The thing was, I didn’t know where the music was actually coming from, and as I finished my walk and headed towards the garden’s exit … I realized I was moving closer to it. The song was on my way out.

Well, now I had to do it! Didn’t I? Once again, I felt that strange compulsion, a clear sense that that’s where I had to be. And once again, I mentally kicked myself until I knew better. Because, really now: I didn’t write the song. I don’t own it. Other people get to sing it. Leave it alone. It’s time to go home.

I walked around a bend, and I realized that the path I was on was literally taking me right past the grove in which the large group of people were all standing around the piano singing the song.

And now I wondered: had I really just coincidentally walked right up to this, or had I subconsciously led myself over to it, not even consciously knowing where it was, because I wanted to join in?

That was ridiculous: it was on the way I would have gone even if there hadn’t been music. Even so, in that moment I really didn’t know.

But I was still not going to do it. I wanted to, but I wouldn’t. At this point this was sheer cussedness, a refusal to even consider that this song could possibly have anything to do with me. It seemed prideful, egoistic, to think that the people singing it could want me there as much as I wanted to be there. So I walked down the path, passing the clearing, and because it was dark on the path and only vaguely lit around the piano, nobody even noticed me.

The piano kept playing as I passed, but now nobody was singing. “Okay,” the piano player said, still playing. “I know this song has more words. There are more verses. Does anybody know them?” Quiet. “Does ANYBODY here know the rest of the verses?”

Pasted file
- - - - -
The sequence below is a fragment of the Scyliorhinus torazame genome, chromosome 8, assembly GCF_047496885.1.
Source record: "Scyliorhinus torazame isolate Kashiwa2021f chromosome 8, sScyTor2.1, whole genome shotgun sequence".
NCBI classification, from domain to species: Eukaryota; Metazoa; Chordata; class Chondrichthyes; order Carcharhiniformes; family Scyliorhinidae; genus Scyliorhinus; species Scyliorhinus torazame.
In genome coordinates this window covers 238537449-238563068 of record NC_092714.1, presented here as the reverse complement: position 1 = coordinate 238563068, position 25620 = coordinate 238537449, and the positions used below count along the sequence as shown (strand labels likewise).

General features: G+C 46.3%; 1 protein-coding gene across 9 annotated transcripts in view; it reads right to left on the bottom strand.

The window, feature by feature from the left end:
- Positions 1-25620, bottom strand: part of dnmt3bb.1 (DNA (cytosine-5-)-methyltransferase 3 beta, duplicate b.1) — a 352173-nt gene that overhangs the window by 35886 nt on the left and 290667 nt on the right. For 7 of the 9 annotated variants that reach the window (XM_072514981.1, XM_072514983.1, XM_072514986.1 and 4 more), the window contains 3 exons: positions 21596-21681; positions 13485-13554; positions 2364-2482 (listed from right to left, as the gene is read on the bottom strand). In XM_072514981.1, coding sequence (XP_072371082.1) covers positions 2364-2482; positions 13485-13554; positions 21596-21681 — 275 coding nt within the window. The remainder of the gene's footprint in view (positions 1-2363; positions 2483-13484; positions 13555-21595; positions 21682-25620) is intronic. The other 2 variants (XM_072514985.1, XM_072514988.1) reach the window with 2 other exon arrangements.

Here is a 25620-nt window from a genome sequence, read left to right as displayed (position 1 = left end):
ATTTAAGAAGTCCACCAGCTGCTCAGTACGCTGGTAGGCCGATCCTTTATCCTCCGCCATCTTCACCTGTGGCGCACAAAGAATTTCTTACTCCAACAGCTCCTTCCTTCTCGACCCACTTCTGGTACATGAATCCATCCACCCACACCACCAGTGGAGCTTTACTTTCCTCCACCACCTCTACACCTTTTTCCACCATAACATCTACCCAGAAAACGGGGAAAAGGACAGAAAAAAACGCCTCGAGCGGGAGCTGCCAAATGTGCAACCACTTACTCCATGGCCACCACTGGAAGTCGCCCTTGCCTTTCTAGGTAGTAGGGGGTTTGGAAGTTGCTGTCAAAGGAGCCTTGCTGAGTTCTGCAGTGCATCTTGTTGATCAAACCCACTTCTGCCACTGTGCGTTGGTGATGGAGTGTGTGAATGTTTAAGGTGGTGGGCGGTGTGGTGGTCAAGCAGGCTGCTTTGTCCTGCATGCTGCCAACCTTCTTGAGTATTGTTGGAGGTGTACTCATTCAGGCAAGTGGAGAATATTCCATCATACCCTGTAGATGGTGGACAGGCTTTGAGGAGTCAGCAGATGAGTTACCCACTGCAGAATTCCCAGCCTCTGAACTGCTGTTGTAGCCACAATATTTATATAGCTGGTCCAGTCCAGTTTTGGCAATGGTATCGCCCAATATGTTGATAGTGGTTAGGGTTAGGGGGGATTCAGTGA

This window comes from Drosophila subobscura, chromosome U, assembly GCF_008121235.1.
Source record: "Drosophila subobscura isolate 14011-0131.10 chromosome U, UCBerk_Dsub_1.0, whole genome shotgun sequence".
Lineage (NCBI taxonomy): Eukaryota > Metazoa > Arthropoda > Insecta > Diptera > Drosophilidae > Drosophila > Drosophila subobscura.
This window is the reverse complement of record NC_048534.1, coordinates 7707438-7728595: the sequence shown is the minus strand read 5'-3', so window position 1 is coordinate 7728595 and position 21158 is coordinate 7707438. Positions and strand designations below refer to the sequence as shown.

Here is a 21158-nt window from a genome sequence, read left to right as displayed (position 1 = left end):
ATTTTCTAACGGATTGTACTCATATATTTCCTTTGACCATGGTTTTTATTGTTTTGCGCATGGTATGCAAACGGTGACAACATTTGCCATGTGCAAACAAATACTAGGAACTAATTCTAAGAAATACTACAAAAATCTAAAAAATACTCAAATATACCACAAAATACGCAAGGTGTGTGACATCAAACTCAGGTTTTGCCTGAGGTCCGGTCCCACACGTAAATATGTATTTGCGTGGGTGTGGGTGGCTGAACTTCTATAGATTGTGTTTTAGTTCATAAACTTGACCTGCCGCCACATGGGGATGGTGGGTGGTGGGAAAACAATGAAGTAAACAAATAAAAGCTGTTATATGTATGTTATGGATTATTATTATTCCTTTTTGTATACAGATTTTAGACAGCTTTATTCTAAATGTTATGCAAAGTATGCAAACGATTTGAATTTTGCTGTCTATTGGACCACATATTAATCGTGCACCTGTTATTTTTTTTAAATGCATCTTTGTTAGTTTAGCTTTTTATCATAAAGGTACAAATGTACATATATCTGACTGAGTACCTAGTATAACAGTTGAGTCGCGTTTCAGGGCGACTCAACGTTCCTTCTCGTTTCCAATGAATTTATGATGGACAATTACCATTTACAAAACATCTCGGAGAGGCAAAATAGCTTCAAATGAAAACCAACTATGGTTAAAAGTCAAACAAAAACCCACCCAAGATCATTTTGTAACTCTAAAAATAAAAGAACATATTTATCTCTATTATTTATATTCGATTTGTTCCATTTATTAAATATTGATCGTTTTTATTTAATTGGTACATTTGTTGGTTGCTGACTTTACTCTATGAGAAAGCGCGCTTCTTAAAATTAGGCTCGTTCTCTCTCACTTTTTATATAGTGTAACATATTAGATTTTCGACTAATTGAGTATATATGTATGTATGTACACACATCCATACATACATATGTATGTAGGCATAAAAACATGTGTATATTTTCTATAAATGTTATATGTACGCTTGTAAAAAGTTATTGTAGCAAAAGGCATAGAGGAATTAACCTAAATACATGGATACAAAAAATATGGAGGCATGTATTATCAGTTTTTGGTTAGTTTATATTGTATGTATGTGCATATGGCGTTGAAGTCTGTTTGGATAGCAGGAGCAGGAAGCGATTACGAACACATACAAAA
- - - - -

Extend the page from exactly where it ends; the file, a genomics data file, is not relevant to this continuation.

I stopped in my tracks. Oh, the hell with it. This was too much.

I walked into the clearing and took up one of the verses that I didn’t think they’d done. The crowd went wild — I didn’t recognize anyone yet, my eyes hadn’t adjusted, but a lot of them had apparently been at my performance of the song the other night. I was instantly not only singing the song, but leading it, and we were all in this together.

It was, on its own terms, a wonderful moment for me.

And then, when it was all over and we’d all cheered and we’d all clapped, I felt a hand on my shoulder, and turned to find Robin, and everyone I’d been supposed to see, all right here.

“Wow,” I said. “This is quite a coincidence.”

“No,” she said, “it’s not.” She explained that they had done this on purpose: cast this song as a spell specifically to summon me.

And I have never known what exactly I was feeling in those moments — was I really compelled? Why was I resisting? What the hell was actually going on? But it felt, it really felt, exactly like I had been summoned, and that no matter how much I resisted I was gradually, irresistibly, pulled in, led by either an external force that genuinely summoned me, or my subconscious mind, which tossed me in the direction of that singing, no matter what my conscious mind told me to do.

And they’d done it on purpose.

Am I seriously saying we are touched by the gods, that our souls have destinies they want us to fulfill? That the world is an enchanted place?

No, but I’m saying we experience it this way. We experience it this way at the very core of our being. There’s no use denying it.

What should we make of this? Does this mean we have to take gods and souls and destinies seriously? Or that, because of its siren call, we must reject enchantment all the harder in order to support rationalism?

In his 1969 book Love and Will, legendary existential-humanistic psychologist Rollo May (a teacher and mentor of Kirk Schneider, the San Francisco psychologist whose work I cited in the last chapter), gave what I think is probably the best description I’ve ever seen of what we are to make of the gods and demons and enchantments that our (psychological) world is full of.